What do I do with the grief of war?
By Tohru Inoue | International
Not everyone understands trauma healing work. Some cultures don’t have a word for trauma in their language. In war-affected places like South Sudan where I’ve worked, the common response to grief is, “We’ve all gone through it. You’re no different… suck it up.” It may be strange to say, but not everyone understands trauma exists. But every now and again, an event almost universally brings collective grief and mourning. Grief spills over and can’t be brushed aside.
War brings that kind of collective grief.
When the civil war started in South Sudan in 2013 many South Sudanese living in Nairobi experienced the helplessness of being far away from loved ones. Thousands of South Sudanese living abroad watched and listened helplessly. They were unable to help those taking cover from gunfire. They were unable to help relatives pack up their belongings before fleeing. They were unable to help carry the little ones on their backs during the long walk to safety. What can you do when you can’t send planes in to get people out? How could you even evacuate the whole civilian population? All they could do was try and call. They might call one day and get through, while the next day the phone might not pick up. They stayed glued to that phone as the only way of standing in solidarity with those in-country. They felt anger, fear, denial and a deep sadness.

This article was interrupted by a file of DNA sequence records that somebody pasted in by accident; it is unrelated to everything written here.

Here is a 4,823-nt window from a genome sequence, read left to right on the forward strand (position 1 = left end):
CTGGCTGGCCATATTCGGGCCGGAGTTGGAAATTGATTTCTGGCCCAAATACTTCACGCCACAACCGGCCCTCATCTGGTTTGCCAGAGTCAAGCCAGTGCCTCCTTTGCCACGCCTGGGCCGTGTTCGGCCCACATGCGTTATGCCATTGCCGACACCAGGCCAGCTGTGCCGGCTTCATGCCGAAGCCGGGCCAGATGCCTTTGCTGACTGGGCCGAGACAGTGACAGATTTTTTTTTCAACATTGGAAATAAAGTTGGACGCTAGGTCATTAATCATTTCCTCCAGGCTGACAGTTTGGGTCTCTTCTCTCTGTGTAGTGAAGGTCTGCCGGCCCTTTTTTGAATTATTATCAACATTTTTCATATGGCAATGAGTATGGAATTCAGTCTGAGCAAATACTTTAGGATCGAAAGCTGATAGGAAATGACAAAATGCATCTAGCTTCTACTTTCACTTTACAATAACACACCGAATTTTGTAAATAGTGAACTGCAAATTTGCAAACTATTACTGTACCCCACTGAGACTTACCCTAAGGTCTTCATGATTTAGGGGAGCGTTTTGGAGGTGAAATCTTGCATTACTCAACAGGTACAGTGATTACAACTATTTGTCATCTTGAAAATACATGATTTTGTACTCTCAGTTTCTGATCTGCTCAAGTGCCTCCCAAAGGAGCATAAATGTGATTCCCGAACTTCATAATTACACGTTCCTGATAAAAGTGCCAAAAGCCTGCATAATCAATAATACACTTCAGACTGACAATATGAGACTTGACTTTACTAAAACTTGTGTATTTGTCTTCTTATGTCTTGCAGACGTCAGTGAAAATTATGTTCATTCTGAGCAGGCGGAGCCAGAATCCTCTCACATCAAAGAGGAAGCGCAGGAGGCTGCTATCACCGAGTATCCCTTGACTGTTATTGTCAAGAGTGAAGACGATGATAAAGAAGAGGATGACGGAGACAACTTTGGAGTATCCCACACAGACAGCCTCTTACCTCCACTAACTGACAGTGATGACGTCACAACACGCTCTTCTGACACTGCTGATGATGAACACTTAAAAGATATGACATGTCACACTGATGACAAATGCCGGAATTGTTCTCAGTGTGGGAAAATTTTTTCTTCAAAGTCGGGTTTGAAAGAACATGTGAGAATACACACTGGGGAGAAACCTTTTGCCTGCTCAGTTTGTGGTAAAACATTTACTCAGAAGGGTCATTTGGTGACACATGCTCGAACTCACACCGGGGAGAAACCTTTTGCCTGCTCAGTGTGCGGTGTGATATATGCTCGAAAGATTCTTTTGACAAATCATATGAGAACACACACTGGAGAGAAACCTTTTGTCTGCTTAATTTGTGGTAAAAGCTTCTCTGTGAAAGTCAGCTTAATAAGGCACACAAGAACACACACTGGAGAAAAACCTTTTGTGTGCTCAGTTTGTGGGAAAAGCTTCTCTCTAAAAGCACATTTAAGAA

People in the diasporas may be physically safe, but they carry heavy hearts. They sometimes carry around heavy words like, “I should have… I could have.”
In 2013, SIM helped a small group of South Sudanese in Nairobi on both sides of the conflict start their journey through grief. Trauma healing work is simply a way of helping someone navigate that journey. It provides someone to come alongside, tell them that what they experienced waspainful, and let them know that their grief matters.
Sometimes it’s hard to understand grief and we’re tempted to brush it off and try and “suck it up.” But world events have plunged us again into collective grief. And when we all feel it collectively, I’m persuaded that even the staunchest heart must see the place of trauma healing work. We start to understand that grief needs a place to find rest. Like water, it needs to flow out. As it flows and joins other streams, we realise that others have had pain too.
We may not stop war, but we can be there to journey with those who are walking an unfamiliar road. It’s saying, “You’re not alone. We are here to journey with you. We know where that grief will find rest.”
• For peace where there is war.
• For God to take away the heavy burdens people are carrying.